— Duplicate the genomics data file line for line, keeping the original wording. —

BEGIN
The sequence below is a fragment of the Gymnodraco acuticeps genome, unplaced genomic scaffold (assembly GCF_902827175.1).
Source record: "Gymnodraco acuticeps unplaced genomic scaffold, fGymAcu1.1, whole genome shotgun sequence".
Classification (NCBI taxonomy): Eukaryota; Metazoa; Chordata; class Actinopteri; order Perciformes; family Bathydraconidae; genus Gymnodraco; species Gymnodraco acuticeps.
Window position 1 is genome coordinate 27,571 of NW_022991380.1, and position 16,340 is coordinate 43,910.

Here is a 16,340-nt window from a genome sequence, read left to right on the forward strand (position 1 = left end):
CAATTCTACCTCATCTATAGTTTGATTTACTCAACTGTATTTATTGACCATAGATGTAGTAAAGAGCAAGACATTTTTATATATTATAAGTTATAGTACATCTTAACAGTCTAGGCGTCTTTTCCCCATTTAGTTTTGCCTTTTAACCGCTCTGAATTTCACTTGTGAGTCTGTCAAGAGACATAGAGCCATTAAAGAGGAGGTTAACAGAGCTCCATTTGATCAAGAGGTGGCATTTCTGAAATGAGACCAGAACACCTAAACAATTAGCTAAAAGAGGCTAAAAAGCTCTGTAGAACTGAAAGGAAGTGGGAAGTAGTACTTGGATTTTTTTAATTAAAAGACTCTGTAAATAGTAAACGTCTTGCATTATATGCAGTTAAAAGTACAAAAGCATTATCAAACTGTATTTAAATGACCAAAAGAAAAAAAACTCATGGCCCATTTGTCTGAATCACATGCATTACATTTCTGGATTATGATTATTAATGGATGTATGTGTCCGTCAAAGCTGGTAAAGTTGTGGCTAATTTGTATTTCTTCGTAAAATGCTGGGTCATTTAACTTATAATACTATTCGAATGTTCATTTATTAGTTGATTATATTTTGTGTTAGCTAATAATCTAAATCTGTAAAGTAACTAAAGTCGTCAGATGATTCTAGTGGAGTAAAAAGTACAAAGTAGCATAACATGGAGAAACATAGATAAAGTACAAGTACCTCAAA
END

The sequence below is a fragment of the Gymnodraco acuticeps genome, unplaced genomic scaffold (assembly GCF_902827175.1).
Source record: "Gymnodraco acuticeps unplaced genomic scaffold, fGymAcu1.1, whole genome shotgun sequence".
Classification (NCBI taxonomy): Eukaryota; Metazoa; Chordata; class Actinopteri; order Perciformes; family Bathydraconidae; genus Gymnodraco; species Gymnodraco acuticeps.
Window position 1 is genome coordinate 27,571 of NW_022991380.1, and position 16,340 is coordinate 43,910.

Here is a 16,340-nt window from a genome sequence, read left to right on the forward strand (position 1 = left end):
CAATTCTACCTCATCTATAGTTTGATTTACTCAACTGTATTTATTGACCATAGATGTAGTAAAGAGCAAGACATTTTTATATATTATAAGTTATAGTACATCTTAACAGTCTAGGCGTCTTTTCCCCATTTAGTTTTGCCTTTTAACCGCTCTGAATTTCACTTGTGAGTCTGTCAAGAGACATAGAGCCATTAAAGAGGAGGTTAACAGAGCTCCATTTGATCAAGAGGTGGCATTTCTGAAATGAGACCAGAACACCTAAACAATTAGCTAAAAGAGGCTAAAAAGCTCTGTAGAACTGAAAGGAAGTGGGAAGTAGTACTTGGATTTTTTTAATTAAAAGACTCTGTAAATAGTAAACGTCTTGCATTATATGCAGTTAAAAGTACAAAAGCATTATCAAACTGTATTTAAATGACCAAAAGAAAAAAAACTCATGGCCCATTTGTCTGAATCACATGCATTACATTTCTGGATTATGATTATTAATGGATGTATGTGTCCGTCAAAGCTGGTAAAGTTGTGGCTAATTTGTATTTCTTCGTAAAATGCTGGGTCATTTAACTTATAATACTATTCGAATGTTCATTTATTAGTTGATTATATTTTGTGTTAGCTAATAATCTAAATCTGTAAAGTAACTAAAGTCGTCAGATGATTCTAGTGGAGTAAAAAGTACAAAGTAGCATAACATGGAGAAACATAGATAAAGTACAAGTACCTCAAA